Was one of the early Egyptian calendars a 365-day calendar?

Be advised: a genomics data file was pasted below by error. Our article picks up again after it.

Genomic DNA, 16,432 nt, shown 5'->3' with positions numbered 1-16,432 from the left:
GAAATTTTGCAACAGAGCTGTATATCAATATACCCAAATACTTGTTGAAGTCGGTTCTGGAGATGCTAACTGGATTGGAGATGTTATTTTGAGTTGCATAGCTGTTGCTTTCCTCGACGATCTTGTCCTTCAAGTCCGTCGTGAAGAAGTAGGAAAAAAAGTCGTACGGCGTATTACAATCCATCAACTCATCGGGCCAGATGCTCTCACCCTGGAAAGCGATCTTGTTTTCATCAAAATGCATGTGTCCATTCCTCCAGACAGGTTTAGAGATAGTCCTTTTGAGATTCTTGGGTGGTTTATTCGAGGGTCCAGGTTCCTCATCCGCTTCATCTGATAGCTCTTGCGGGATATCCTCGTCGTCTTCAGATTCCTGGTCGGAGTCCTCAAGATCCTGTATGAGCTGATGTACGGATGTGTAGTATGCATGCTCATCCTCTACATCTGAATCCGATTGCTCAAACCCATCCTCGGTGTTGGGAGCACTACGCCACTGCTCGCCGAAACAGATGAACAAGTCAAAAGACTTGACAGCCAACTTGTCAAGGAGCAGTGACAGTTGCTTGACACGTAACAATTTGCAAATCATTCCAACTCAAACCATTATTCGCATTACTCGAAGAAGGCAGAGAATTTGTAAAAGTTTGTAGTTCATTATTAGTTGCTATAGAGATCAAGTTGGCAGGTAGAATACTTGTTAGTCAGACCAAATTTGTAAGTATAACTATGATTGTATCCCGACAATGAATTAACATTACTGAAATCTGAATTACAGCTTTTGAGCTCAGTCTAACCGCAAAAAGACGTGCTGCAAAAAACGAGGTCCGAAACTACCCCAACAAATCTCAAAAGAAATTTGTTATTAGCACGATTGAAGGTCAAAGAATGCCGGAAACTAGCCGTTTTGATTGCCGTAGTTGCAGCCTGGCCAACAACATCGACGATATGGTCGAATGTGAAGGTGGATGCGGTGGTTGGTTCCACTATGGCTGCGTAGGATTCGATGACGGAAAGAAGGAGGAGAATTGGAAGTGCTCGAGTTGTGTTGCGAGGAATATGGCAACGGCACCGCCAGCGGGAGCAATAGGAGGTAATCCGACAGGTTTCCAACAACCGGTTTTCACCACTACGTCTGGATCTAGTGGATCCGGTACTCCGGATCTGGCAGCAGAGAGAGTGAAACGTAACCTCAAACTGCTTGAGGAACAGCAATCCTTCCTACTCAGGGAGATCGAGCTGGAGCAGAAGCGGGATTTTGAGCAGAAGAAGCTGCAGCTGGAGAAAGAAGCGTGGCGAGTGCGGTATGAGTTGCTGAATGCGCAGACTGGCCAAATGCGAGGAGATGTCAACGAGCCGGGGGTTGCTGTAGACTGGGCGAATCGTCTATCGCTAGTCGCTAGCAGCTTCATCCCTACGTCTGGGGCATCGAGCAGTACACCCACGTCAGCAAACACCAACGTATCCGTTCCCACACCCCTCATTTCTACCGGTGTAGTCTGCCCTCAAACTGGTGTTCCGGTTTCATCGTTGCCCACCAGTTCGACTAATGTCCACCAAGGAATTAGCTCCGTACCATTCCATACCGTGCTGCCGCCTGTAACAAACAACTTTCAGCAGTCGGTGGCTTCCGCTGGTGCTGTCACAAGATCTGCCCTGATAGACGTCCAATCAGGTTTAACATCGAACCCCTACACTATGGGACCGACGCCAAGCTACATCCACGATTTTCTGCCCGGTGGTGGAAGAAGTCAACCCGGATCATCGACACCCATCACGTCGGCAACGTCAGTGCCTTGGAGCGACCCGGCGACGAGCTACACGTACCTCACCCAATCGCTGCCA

Yes. The earliest Egyptian calendar was based on the Moon’s cycles, but later the Egyptians realized that the “Dog Star” in Canis Major (which today’s astronomers call Sirius), rose next to the Sun every 365 days, about when the annual inundation of the Nile began. Based on this knowledge, they devised a 365-day calendar that seems to have begun around 3100 B.C.E., which thus seems to be one of the earliest years recorded in history. Before 2000 B.C.E., the Babylonians (in today’s Iraq) used a year of 12 alternating 29-day and 30-day lunar months, giving a 354-day year. In contrast, the Mayans of Central America relied not only on the Sun and Moon, but also the planet Venus, to establish 260-day and 365-day calendars. This culture and its related predecessors spread across Central America between 2600 B.C.E. and 1500 C.E., reaching their apex between 250 and 900 C.E. They left celestial-cycle records indicating their belief that the creation of the world occurred in 3114 B.C.E. Their calendars later became portions of the great Aztec calendar stones.